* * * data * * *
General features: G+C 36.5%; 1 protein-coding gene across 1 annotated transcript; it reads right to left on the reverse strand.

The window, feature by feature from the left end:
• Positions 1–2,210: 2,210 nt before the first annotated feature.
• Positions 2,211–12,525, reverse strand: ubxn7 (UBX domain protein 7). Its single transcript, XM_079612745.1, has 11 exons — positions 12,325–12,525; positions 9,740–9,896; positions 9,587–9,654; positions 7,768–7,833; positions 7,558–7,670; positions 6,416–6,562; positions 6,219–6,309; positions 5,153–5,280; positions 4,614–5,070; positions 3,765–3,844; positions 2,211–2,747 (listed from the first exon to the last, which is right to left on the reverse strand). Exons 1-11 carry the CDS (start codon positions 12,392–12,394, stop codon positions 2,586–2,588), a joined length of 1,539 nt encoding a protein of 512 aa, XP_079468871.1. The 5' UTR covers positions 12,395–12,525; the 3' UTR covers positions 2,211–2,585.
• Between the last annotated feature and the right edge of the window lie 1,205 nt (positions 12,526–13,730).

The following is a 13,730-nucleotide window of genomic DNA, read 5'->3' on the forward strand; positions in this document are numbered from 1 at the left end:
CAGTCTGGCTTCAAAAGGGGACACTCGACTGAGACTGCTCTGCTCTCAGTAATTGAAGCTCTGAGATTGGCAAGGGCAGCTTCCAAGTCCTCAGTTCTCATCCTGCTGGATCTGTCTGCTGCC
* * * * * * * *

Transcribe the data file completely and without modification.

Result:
General features: G+C 36.5%; 1 protein-coding gene across 1 annotated transcript; it reads right to left on the reverse strand.

The window, feature by feature from the left end:
• Positions 1–2,210: 2,210 nt before the first annotated feature.
• Positions 2,211–12,525, reverse strand: ubxn7 (UBX domain protein 7). Its single transcript, XM_079612745.1, has 11 exons — positions 12,325–12,525; positions 9,740–9,896; positions 9,587–9,654; positions 7,768–7,833; positions 7,558–7,670; positions 6,416–6,562; positions 6,219–6,309; positions 5,153–5,280; positions 4,614–5,070; positions 3,765–3,844; positions 2,211–2,747 (listed from the first exon to the last, which is right to left on the reverse strand). Exons 1-11 carry the CDS (start codon positions 12,392–12,394, stop codon positions 2,586–2,588), a joined length of 1,539 nt encoding a protein of 512 aa, XP_079468871.1. The 5' UTR covers positions 12,395–12,525; the 3' UTR covers positions 2,211–2,585.
• Between the last annotated feature and the right edge of the window lie 1,205 nt (positions 12,526–13,730).

The following is a 13,730-nucleotide window of genomic DNA, read 5'->3' on the forward strand; positions in this document are numbered from 1 at the left end:
CAGTCTGGCTTCAAAAGGGGACACTCGACTGAGACTGCTCTGCTCTCAGTAATTGAAGCTCTGAGATTGGCAAGGGCAGCTTCCAAGTCCTCAGTTCTCATCCTGCTGGATCTGTCTGCTGCC